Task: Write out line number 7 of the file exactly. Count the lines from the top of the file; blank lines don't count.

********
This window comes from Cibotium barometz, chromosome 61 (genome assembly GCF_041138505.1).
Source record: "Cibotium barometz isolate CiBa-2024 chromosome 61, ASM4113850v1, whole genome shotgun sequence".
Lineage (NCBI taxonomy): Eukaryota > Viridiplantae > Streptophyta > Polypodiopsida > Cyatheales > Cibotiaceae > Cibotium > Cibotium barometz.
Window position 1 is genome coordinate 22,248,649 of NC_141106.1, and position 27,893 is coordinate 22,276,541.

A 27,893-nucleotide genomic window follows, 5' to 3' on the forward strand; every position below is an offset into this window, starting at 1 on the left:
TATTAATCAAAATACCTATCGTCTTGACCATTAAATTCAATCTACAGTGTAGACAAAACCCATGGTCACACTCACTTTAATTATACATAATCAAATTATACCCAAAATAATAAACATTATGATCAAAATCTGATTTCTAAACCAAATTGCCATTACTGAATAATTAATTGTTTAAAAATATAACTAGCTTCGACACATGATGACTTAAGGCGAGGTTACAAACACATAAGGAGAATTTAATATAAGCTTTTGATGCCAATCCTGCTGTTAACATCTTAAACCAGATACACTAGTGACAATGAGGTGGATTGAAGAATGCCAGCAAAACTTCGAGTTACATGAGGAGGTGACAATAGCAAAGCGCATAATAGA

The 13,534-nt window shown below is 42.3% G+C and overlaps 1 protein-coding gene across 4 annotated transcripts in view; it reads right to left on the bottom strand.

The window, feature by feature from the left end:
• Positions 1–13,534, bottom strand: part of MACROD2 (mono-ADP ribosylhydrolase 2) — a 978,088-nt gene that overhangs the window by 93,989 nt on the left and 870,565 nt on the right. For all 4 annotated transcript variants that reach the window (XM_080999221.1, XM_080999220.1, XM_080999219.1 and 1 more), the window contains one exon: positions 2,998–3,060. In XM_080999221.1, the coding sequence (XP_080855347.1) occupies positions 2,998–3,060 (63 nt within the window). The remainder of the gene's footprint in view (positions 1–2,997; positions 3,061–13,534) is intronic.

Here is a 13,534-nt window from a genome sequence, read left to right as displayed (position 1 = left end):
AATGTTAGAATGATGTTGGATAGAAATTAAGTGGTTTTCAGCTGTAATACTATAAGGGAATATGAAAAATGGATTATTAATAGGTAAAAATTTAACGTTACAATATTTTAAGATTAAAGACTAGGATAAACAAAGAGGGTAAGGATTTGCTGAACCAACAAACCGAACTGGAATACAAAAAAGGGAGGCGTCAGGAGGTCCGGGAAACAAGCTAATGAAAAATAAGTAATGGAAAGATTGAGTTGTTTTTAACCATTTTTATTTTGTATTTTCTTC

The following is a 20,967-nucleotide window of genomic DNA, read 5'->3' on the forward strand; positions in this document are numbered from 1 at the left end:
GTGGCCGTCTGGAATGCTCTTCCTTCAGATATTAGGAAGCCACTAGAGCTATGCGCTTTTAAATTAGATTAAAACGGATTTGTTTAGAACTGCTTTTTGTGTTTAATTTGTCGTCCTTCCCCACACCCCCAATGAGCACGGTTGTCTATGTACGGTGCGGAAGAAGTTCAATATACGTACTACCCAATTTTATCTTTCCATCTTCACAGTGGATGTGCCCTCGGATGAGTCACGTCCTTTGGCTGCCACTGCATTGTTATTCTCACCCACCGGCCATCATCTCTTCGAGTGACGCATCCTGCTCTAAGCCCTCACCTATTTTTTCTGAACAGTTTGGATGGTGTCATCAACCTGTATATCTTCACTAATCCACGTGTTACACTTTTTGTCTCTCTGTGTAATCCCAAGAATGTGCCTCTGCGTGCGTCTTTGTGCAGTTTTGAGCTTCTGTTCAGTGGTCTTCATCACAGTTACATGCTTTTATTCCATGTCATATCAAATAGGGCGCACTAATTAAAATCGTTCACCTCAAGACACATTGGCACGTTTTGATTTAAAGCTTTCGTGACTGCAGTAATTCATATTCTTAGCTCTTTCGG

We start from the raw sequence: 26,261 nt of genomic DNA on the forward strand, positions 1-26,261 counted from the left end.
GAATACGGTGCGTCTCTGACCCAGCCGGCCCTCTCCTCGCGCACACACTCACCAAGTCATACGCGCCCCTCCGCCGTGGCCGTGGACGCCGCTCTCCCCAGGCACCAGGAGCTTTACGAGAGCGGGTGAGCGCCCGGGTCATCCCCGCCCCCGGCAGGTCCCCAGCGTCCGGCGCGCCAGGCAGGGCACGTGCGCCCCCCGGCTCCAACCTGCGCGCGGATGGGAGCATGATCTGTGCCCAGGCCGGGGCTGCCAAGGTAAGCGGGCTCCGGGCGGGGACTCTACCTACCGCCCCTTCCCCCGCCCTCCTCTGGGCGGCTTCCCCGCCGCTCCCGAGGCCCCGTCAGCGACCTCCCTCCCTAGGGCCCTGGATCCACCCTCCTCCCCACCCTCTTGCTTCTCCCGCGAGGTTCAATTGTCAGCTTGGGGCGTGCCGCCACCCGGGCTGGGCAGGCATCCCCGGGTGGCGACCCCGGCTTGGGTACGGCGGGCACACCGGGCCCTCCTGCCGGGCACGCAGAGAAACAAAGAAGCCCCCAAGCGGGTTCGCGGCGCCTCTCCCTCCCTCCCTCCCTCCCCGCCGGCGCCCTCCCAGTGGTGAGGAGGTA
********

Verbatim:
The 13,534-nt window shown below is 42.3% G+C and overlaps 1 protein-coding gene across 4 annotated transcripts in view; it reads right to left on the bottom strand.